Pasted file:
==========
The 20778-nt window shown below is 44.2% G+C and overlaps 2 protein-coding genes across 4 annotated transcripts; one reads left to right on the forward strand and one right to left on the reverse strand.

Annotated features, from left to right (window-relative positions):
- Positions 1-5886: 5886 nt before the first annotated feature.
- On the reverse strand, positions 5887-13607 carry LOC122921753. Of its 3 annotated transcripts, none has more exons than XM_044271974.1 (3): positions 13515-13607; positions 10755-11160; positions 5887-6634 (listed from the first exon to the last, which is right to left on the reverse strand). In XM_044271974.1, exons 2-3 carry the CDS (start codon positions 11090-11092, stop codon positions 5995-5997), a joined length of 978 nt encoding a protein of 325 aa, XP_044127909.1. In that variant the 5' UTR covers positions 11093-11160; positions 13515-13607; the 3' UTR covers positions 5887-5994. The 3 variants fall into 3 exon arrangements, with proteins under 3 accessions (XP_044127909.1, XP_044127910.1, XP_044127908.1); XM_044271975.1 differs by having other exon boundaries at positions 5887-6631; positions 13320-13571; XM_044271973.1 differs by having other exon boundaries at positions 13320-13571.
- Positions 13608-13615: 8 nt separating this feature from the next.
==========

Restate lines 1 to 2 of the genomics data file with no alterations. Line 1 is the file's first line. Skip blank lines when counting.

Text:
The 20778-nt window shown below is 44.2% G+C and overlaps 2 protein-coding genes across 4 annotated transcripts; one reads left to right on the forward strand and one right to left on the reverse strand.

Annotated features, from left to right (window-relative positions):